And in between all this, the short stories.

“While I’m writing novels I always take time for short story writing,” he explains. “Why? Often to test new ideas, challenge me in a different way, keep my writing skills sharp and just to provide variety to my day.”

“As an author, I bring to life characters, stories and worlds that would otherwise not exist without me. Every time I sit down to write, I feel like a child beginning a new adventure.” —Barry B. Wright

It should come as no surprise, then, that Barry somehow found time to win the “Challenge Choice” award in March during the ChapterBuzz 10K Writing Challenge for his novel-in-progress, Angel Maker.

How is he able to maintain such a grueling writing schedule?

One reason could be his bold approach to novel writing: “I don’t meticulously outline a book, then sit down behind my keyboard and begin writing,” Barry explains. “That’s just not my style of writing. I like that sense of mystery that comes from not really being sure what’s going to happen.”

That spontaneity, he says, “often leads to unexpected surprises.”

Or perhaps his success can be attributed, at least in part, to the determination and grit he brings to his craft.

“Fear,” says Barry, “is somehow not part of my journey. Wide eyed, excited, and full of enthusiasm, I venture on.”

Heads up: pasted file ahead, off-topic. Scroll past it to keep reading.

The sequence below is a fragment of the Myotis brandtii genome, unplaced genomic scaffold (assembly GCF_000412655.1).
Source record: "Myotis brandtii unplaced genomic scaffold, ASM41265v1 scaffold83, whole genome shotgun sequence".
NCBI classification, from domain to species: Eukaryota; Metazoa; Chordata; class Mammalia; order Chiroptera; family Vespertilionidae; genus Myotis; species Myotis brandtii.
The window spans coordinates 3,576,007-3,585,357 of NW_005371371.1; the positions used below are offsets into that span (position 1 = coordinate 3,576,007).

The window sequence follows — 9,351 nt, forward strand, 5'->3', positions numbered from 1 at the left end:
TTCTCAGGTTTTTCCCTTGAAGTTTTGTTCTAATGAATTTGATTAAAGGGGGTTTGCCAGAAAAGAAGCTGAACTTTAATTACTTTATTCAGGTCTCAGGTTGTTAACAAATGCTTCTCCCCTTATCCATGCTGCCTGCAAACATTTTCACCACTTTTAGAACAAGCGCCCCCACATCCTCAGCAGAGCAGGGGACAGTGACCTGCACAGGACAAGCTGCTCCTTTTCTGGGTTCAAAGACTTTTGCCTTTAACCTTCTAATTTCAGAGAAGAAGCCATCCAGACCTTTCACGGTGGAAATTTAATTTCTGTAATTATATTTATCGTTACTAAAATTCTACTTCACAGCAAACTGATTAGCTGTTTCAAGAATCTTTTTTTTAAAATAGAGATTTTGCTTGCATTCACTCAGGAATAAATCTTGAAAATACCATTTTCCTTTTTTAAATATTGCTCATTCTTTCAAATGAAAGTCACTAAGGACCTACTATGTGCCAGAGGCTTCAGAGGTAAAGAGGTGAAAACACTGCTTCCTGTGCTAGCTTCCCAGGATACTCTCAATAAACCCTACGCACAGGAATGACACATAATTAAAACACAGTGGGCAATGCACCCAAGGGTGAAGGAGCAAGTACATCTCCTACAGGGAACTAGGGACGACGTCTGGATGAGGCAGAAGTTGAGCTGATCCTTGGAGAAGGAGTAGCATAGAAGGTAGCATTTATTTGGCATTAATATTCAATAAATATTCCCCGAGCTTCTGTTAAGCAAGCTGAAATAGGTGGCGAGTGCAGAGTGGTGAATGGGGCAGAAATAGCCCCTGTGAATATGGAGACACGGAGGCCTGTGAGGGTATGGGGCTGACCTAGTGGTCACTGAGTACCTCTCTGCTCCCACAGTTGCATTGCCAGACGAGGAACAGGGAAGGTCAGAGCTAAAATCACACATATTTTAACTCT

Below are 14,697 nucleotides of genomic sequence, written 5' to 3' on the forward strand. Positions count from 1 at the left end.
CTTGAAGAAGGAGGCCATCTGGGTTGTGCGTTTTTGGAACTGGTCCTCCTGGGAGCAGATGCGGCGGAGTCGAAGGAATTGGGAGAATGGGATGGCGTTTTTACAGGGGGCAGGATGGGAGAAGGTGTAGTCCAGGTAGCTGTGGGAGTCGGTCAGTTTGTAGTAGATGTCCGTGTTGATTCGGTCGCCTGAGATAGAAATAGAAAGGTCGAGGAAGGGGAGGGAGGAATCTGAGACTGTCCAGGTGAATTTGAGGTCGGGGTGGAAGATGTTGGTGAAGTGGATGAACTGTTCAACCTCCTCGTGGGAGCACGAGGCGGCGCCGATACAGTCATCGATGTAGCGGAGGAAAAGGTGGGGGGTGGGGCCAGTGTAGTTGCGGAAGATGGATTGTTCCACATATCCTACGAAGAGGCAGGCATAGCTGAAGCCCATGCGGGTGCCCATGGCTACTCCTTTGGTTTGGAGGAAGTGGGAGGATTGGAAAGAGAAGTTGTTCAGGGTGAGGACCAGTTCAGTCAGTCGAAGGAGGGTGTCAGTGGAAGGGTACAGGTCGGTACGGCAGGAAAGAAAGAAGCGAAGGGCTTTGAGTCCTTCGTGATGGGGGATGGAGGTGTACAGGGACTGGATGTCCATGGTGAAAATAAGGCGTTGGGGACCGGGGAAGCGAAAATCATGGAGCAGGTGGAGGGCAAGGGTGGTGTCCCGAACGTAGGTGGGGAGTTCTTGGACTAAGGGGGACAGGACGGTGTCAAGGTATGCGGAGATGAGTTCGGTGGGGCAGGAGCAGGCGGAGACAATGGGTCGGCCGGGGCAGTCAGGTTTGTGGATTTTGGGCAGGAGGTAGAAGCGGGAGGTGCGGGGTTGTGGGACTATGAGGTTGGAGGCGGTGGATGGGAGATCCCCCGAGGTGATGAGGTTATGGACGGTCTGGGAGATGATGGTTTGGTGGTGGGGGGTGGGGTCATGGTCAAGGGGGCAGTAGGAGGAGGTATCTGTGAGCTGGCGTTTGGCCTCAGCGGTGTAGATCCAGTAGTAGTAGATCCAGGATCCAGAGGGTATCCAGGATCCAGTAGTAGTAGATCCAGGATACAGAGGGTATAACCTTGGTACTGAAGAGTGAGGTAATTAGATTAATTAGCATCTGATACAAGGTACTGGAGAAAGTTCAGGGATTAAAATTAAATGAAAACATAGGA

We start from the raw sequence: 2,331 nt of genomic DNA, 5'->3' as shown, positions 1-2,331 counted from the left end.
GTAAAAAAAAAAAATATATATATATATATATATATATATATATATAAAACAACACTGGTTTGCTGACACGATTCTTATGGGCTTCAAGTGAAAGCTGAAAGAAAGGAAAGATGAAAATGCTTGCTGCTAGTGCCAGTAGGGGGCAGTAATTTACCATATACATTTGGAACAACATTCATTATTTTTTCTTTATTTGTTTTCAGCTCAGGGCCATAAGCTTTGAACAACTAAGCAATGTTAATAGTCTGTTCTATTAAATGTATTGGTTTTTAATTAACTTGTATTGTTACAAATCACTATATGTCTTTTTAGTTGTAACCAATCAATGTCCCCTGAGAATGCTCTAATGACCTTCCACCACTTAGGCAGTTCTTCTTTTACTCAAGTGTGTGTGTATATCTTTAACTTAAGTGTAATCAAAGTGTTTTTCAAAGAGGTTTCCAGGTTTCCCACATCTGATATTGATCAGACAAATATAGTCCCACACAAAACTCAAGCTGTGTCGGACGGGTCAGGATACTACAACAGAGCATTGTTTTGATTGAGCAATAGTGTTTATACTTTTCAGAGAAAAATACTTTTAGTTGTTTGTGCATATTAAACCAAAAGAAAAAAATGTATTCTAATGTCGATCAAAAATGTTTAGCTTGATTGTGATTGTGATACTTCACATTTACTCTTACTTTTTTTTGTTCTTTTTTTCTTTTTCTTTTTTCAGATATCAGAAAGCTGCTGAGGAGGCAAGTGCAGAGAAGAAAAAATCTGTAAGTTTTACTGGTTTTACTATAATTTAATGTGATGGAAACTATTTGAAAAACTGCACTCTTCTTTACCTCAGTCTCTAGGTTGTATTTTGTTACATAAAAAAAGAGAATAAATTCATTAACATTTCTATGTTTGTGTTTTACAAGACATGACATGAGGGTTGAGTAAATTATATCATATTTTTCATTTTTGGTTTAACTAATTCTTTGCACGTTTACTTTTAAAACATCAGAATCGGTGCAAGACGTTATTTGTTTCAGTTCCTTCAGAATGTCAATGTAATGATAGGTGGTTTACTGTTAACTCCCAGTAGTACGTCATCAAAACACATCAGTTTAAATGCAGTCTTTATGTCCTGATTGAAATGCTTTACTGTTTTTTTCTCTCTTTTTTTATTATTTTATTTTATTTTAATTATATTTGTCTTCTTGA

Be sure to stop by and read Barry’s award-winning book, Angel Maker.

And please help support Barry and his writing by using the sharing buttons below!

Self-publishing? Use this 2-step trick to instantly name your publishing imprint

Ever notice on the back of books, they put the name of the publishing house?

I’m sifting through some books here, let’s see…

Penguin Original Fiction. Yep, big name.
Simon and Schuster. Heard of ’em.
Willow Creek Publications. Good old Willow Creek.

Wait—Willow what??

It just so happens that Willow Creek Publications is the publisher listed on the back of my mom’s self-published memoir.

And it didn’t exist until the day she made it up.

Did you know that when you self-publish a book, you get to do the same thing? It’s called an imprint, and you can name it anything you want.

But how to name it? Let me share my 2-step trick:

Step 1. Take the name of a location in your novel, the name of your blog, or the street you grew up on.
Step 2. Add “Press,” “Publishing,” or “Books.”

It’s as simple as that. What did you come up with?

Mine would be Quinn Avenue Press.

Comment below with your imprint name, and be sure to download my free guide to publishing to simplify your journey to becoming a published author!

Writer’s block? This picture might help

Thursday off to a slow start? Here’s something fun to get the creative juices flowing.

Your challenge: write the first paragraph of a hypothetical novel based on this picture, and post it in the comment section below so we can all read it.

Any genre is fine!

Not sure how? Here are some tips for writing an introductory paragraph:

Go for it! Post your paragraph below, and be sure to “star” any others you like!